Category Archives: Book Quotes
But yesterday I was brought back to this quote by Poul Anderson, an author I had never heard of before a year ago, and this image I created to accompany it. The image turned out pretty well considering the limits of the app I was working with; as much as there is to love about Adobe Spark for what I do, the number of clip art options are overwhelming and difficult to search through. But for all the difficultly I ran into, it turned out exactly how I’d imagined it.
“Men are afraid that women will laugh at them. Women are afraid that men will kill them.”
― Margaret Atwood
Margaret Atwood was born November 18, and is a poet, novelist, literary critic, essayist, inventor, teacher and environmental activist. Among the seventeen books of poetry, sixteen novels, ten books of non-fiction, eight collections of short fiction, eight children’s books, and one graphic novel, Atwood is perhaps best known at the moment for her novel, “The Handmaid’s Tale” and it’s adaptation as a tv series with Hulu.
There are a number of reasons why the quote at the top is relevant today, and tomorrow there will be even more examples. Whether that means another shooting at a yoga studio, or a rapist gets off because of his victim’s clothing, or a rapist who let his victim die while he played video games gets off because he had no prior record, or, or, or, or…..
While its become one of the more popular and visible Atwood quotes, I thought to share it since it was fresh in my mind because of a podcast I’ve been listening to, ‘Happy Face’.
It’s produced by the daughter of the Happy Face Killer, Keith Jesperson, who raped and murdered eight women, and only turned himself in because two other people had been convicted of his crimes. He wanted the credit. While in prison Jesperson did interviews and spoke calmly and thoroughly about his victims, about how he raped and murdered each woman, and how he disposed of their bodies. And he spoke about how it was ultimately their fault he killed them. If only she hadn’t spoken that way about men, if only she hadn’t provoked him, if only she hadn’t made him do it.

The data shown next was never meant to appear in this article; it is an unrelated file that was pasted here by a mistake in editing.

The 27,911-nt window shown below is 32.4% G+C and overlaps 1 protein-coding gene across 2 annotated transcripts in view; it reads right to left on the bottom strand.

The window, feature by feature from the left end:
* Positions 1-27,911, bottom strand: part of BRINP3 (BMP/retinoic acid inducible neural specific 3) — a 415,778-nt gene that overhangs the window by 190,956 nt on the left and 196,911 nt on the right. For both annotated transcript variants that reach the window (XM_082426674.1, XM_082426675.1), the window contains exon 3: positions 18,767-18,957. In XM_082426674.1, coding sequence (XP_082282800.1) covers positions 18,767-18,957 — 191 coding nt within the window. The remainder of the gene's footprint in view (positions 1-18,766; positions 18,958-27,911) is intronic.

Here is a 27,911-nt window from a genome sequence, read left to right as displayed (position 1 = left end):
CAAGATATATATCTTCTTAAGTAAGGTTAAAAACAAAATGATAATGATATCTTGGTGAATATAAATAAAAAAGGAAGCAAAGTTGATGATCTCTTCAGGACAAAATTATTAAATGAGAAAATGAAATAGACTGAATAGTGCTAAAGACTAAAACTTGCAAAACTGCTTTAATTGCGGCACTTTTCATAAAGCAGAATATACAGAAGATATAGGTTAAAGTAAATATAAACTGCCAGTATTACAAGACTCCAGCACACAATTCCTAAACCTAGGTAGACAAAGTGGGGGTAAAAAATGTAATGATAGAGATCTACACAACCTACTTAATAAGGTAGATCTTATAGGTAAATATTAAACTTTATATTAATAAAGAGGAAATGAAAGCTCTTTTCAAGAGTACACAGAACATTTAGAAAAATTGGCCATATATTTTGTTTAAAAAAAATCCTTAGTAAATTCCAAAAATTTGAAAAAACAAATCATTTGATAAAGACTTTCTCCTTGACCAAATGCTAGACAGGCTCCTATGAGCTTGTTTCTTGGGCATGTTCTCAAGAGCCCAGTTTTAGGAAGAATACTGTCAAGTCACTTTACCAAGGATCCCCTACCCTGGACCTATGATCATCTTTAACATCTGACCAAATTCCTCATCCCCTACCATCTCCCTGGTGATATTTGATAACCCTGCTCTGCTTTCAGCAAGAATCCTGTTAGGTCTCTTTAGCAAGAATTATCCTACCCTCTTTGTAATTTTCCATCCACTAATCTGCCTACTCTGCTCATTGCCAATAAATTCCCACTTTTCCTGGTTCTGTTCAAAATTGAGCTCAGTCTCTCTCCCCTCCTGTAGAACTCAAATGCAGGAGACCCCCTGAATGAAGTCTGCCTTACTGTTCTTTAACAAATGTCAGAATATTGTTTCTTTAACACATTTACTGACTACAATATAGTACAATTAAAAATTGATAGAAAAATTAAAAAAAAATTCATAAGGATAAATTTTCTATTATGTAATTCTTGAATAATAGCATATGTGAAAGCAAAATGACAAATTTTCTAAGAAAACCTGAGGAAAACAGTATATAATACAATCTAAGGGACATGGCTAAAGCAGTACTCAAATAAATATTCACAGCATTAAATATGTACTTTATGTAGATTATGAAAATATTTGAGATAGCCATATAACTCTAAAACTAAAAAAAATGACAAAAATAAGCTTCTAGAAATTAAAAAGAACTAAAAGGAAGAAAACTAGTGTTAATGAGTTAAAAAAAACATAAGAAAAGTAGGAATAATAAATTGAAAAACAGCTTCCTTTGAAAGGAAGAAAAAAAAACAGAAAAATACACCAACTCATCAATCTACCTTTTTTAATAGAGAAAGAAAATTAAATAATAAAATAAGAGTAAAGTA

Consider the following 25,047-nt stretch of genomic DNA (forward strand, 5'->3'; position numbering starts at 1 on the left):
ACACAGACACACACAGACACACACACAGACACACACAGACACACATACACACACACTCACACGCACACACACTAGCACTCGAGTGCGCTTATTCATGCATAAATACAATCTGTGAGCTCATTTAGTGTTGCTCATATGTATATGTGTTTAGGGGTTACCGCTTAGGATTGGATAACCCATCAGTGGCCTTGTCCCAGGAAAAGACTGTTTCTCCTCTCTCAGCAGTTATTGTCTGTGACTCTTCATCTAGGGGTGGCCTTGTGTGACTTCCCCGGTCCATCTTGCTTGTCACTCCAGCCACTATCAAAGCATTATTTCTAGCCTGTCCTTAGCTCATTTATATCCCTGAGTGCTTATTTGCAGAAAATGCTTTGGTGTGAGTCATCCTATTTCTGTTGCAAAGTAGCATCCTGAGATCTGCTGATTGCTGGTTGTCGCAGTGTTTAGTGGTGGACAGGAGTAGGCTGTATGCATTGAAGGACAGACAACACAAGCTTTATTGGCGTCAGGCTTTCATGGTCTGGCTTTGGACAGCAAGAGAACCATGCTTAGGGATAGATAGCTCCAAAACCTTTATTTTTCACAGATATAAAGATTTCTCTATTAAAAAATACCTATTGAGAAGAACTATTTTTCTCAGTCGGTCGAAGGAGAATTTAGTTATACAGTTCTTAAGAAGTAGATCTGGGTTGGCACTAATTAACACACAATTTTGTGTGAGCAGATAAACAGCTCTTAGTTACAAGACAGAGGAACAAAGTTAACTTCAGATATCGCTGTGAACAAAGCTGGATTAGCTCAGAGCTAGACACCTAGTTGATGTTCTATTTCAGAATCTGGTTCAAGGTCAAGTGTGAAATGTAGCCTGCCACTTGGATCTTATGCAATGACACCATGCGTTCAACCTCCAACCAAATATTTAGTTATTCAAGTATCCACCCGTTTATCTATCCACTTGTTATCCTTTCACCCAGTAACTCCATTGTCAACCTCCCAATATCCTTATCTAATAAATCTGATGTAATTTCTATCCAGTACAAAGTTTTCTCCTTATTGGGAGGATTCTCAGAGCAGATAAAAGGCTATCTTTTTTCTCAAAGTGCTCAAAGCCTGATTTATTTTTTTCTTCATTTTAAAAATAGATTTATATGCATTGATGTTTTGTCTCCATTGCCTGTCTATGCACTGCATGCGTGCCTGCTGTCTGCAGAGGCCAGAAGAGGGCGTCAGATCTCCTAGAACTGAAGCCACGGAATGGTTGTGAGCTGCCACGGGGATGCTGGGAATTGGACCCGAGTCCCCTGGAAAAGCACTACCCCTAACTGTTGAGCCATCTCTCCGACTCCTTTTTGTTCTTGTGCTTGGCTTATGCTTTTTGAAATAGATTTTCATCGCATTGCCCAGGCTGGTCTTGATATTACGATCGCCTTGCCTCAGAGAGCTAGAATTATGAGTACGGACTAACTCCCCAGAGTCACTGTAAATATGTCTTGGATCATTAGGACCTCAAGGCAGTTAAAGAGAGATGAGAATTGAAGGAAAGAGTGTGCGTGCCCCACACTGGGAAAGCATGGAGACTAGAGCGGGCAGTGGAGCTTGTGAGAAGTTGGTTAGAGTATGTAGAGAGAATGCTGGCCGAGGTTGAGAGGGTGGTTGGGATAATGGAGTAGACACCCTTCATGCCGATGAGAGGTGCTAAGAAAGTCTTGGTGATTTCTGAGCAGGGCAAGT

If only she hadn’t laughed.
Joseph Mitchell was born July 27, 1908 and defined the spirit of New York City with his many interviews, profiles and intimate conversations with the men and women who truly built the city, brick and soul, in the 20th century.
Like Gay Talease, Mitchell reinvented journalism and did so by giving voice to the butcher, bartender and street sweeper; invigorating working class pride and putting the true unbreakable spirit of everyday people in the pages of countless magazines and newspapers.